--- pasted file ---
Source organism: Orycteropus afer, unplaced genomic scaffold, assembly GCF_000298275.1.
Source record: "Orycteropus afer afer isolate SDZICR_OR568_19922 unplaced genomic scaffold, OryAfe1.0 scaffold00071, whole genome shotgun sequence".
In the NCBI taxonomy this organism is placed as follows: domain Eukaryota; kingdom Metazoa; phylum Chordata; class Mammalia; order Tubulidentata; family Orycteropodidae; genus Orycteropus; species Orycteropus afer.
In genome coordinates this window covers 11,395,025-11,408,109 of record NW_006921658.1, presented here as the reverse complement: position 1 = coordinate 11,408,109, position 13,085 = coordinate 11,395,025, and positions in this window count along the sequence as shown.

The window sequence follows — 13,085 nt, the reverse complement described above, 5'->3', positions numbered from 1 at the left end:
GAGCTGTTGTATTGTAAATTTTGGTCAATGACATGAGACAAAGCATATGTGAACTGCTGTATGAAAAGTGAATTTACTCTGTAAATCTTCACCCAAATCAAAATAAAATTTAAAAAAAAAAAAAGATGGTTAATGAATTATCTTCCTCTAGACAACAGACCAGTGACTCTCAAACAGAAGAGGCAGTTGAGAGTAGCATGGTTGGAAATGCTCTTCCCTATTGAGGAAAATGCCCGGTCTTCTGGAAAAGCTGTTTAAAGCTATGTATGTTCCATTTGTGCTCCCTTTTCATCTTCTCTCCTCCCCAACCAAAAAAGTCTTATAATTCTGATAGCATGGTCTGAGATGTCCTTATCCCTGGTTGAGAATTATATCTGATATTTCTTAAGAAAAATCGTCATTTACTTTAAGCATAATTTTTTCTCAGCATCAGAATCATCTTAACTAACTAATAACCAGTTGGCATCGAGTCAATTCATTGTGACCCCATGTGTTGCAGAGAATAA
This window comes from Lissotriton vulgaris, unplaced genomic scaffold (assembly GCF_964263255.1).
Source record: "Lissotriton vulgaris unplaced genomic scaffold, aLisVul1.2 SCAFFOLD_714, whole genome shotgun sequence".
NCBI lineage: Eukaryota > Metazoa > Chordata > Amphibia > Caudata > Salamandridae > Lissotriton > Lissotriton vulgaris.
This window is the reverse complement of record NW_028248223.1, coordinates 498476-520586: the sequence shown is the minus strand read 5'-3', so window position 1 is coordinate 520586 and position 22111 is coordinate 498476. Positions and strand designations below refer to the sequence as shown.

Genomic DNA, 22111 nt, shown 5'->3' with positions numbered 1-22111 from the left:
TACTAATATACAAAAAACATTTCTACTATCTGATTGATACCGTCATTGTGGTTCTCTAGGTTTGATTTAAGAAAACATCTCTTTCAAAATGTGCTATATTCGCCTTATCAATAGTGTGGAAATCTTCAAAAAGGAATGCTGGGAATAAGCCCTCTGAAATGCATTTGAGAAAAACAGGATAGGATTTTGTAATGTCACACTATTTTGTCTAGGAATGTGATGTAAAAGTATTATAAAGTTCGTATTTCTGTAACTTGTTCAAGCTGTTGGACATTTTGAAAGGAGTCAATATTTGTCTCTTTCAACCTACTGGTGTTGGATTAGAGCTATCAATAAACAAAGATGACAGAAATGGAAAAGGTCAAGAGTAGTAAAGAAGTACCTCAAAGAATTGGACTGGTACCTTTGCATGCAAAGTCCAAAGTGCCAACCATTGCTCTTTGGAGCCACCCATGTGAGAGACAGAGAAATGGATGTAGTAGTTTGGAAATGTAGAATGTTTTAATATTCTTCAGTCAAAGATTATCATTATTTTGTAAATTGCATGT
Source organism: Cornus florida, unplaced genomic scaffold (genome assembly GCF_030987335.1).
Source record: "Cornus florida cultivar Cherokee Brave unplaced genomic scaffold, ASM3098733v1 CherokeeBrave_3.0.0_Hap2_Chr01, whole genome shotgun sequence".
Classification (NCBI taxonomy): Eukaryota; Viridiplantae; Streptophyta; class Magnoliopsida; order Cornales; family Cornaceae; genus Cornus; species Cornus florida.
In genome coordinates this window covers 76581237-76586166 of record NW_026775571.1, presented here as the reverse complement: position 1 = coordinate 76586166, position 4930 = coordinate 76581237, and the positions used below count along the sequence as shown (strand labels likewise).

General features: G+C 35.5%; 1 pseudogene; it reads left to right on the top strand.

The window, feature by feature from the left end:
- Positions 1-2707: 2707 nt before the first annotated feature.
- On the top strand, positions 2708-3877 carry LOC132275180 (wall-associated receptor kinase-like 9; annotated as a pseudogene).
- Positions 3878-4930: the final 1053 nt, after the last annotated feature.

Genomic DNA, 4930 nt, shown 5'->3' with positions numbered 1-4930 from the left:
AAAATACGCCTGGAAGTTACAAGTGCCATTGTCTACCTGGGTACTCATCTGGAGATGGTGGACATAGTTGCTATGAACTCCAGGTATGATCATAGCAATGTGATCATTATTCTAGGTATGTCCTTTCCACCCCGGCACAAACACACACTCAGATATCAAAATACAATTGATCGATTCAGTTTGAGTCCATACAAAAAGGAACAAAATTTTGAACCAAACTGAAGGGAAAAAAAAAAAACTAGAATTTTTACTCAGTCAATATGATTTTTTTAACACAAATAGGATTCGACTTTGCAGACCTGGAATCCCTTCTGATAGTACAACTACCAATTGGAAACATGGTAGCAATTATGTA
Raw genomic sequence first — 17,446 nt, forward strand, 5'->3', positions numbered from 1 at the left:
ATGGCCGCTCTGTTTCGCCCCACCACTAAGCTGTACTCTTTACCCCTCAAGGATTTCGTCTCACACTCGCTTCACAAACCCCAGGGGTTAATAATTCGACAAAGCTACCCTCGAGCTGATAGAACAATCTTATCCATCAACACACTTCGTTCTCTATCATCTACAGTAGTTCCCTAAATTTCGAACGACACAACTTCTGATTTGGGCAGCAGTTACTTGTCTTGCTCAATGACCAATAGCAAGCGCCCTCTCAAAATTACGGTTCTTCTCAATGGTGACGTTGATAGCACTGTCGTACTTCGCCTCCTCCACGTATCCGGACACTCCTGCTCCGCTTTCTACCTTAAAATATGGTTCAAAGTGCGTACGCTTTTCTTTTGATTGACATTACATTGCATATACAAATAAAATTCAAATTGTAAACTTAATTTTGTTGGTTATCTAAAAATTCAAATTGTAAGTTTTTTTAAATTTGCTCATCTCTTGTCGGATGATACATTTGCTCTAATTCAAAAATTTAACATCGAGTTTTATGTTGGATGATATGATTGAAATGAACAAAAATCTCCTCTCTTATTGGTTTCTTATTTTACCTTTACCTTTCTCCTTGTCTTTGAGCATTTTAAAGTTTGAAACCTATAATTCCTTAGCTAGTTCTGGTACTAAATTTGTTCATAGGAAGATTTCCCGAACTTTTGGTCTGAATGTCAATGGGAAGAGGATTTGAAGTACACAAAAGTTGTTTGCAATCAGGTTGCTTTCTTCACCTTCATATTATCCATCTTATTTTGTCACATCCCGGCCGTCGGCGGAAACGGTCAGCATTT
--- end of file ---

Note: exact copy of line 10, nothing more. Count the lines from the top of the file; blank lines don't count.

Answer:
This window is the reverse complement of record NW_028248223.1, coordinates 498476-520586: the sequence shown is the minus strand read 5'-3', so window position 1 is coordinate 520586 and position 22111 is coordinate 498476. Positions and strand designations below refer to the sequence as shown.